“I couldn’t help it. I happen to have been born to do it.

I am sure that I would have been a rotten failure doing anything else.”

~ Ends Of The Earth ~

Tuesday, March 15, 2011

Roy Chapman Andrews ~ Video by Mike44920

I found this nicely compiled 5 minute pastiche of Central Asiatic Expedition stills, and original motion film on YouTube.  It was put together with an interesting soundtrack by a user who goes by the mysterious moniker Mike44920.    I like this 'short', and thought I would bring it to the attention of visitors to Whales, Camps and Trails.

It is my understanding that a large portion of the original motion film shot by James Shackelford, the official photographer of the expeditions, was lost due to it being on Nitrate film.  Sadly, this was the fate of many early movies, now lost forever.

Here is an excerpt taken from Wikipedia that more fully explains the problem.

Nitrate film
Nitrocellulose was used as the first flexible film base, beginning with Eastman Kodak products in August, 1889. Camphor is used as a plasticizer for nitrocellulose film, often called nitrate film. It was used until 1933 for X-ray films (where its flammability hazard was most acute) and for motion picture film until 1951. It was replaced by safety film with an acetate base.

The use of nitrocellulose film for motion pictures led to the requirement for fireproof projection rooms with wall coverings made of asbestos. The US Navy shot a training film for projectionists that included footage of a controlled ignition of a reel of nitrate film, which continued to burn when fully submerged in water. Unlike many other flammable materials, nitrocellulose does not need air to keep burning, and once burning it is extremely difficult to extinguish. Immersing burning film in water may not extinguish it, and could actually increase the amount of smoke produced.[4][5] Owing to public safety precautions, the London Underground forbade transport of movies on its system until well past the introduction of safety film.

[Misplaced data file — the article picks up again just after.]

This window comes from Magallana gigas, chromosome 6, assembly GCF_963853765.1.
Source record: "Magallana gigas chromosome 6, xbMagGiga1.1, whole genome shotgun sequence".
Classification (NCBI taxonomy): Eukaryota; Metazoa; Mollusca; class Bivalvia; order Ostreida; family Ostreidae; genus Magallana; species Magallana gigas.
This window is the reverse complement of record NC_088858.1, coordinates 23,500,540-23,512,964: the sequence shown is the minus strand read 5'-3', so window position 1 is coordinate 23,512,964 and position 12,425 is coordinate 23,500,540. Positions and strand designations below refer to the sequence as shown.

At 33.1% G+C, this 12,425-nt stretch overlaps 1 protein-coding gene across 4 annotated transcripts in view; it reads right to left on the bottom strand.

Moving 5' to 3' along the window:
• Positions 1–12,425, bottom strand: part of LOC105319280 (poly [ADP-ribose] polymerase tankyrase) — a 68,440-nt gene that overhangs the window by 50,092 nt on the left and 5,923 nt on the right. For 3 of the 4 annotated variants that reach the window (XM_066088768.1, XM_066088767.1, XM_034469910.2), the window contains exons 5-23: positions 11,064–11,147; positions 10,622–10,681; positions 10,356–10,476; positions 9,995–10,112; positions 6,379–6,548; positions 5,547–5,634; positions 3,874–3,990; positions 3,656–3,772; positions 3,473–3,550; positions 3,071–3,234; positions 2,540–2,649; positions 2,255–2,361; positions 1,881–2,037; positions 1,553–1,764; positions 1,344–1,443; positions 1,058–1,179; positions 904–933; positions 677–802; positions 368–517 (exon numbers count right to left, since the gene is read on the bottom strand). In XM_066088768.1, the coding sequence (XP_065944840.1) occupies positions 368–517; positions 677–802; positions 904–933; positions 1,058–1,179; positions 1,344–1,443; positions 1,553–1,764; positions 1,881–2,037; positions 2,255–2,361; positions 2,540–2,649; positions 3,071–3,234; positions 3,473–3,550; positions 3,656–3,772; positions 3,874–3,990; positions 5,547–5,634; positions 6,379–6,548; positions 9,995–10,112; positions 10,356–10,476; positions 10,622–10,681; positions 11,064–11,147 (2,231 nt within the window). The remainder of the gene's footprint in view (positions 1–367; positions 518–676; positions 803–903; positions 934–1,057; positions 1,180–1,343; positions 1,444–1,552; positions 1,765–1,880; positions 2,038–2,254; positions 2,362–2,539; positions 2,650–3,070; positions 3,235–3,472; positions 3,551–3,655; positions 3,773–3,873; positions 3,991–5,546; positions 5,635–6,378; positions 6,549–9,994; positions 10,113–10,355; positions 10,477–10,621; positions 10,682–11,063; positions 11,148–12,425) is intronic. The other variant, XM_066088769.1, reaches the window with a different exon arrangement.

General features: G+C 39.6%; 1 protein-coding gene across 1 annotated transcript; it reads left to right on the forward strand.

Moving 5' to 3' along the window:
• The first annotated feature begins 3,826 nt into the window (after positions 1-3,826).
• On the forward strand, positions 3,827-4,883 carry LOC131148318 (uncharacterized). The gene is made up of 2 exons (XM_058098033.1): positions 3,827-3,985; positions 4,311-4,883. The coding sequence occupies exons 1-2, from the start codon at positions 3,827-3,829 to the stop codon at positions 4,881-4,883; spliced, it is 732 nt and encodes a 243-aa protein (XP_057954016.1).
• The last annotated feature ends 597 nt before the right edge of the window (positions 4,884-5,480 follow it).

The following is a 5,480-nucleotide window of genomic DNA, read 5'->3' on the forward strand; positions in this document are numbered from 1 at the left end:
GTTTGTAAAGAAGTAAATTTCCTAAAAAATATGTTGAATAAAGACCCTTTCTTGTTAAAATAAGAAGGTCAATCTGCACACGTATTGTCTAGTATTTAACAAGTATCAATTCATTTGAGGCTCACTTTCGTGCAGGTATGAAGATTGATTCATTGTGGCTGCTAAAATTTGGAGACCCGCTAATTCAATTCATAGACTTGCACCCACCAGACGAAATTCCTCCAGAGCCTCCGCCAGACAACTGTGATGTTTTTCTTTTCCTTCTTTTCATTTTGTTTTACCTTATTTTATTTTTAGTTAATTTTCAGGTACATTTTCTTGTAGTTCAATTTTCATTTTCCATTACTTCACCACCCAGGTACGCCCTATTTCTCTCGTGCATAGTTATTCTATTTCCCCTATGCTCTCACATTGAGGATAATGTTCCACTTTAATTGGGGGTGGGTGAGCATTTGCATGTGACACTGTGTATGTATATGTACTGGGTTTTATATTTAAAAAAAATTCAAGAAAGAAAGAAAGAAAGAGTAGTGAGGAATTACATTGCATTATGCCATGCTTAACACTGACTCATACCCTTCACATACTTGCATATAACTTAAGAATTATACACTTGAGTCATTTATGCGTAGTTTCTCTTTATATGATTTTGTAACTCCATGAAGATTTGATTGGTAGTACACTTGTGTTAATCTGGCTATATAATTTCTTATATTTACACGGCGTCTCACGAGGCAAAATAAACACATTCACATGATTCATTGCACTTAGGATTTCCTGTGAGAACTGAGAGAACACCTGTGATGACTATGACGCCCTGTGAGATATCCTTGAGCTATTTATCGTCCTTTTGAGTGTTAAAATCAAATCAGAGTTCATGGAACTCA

Cinema fires caused by ignition of nitrocellulose film stock were the cause of the 1926 Dromcolliher cinema tragedy in County Limerick in which 48 people died and the 1929 Glen Cinema Disaster which killed 69 children. Today, nitrate film projection is normally highly regulated and requires extensive precautionary measures including extra projectionist health and safety training. Projectors certified to run nitrate films have many precautions, among them the chambering of the feed and takeup reels in thick metal covers with small slits to allow the film to run through. The projector is modified to accommodate several fire extinguishers with nozzles aimed at the film gate. The extinguishers automatically trigger if a piece of flammable fabric placed near the gate starts to burn. While this triggering would likely damage or destroy a significant portion of the projection components, it would prevent a fire which could cause far greater damage. Projection rooms may be required to have automatic metal covers for the projection windows, preventing the spread of fire to the auditorium.

It was found that nitrocellulose gradually decomposes, releasing nitric acid and further catalyzing the decomposition (eventually into a flammable powder or goo). Decades later, storage at low temperatures was discovered as a means of delaying these reactions indefinitely. It is thought that the great majority of films produced during the early twentieth century were lost either through this accelerating, self-catalyzed disintegration or through studio warehouse fires. Salvaging old films is a major problem for film archivists (see film preservation).

Nitrocellulose film base manufactured by Kodak can be identified by the presence of the word Nitrate in dark letters between the perforations. Acetate film manufactured during the era when nitrate films were still in use was marked Safety or Safety Film between the perforations in dark letters. Film stocks in the non-standard gauges, 8 mm or 16 mm, were not manufactured with a nitrate base on any significant scale in the west, though rumours persist of 16mm nitrate having been produced in the former Soviet Union and/or China.[6]

The volatility of nitrocellulose film was used as a plot device in the 2009 film Inglourious Basterds to start a theater fire during the film's climax.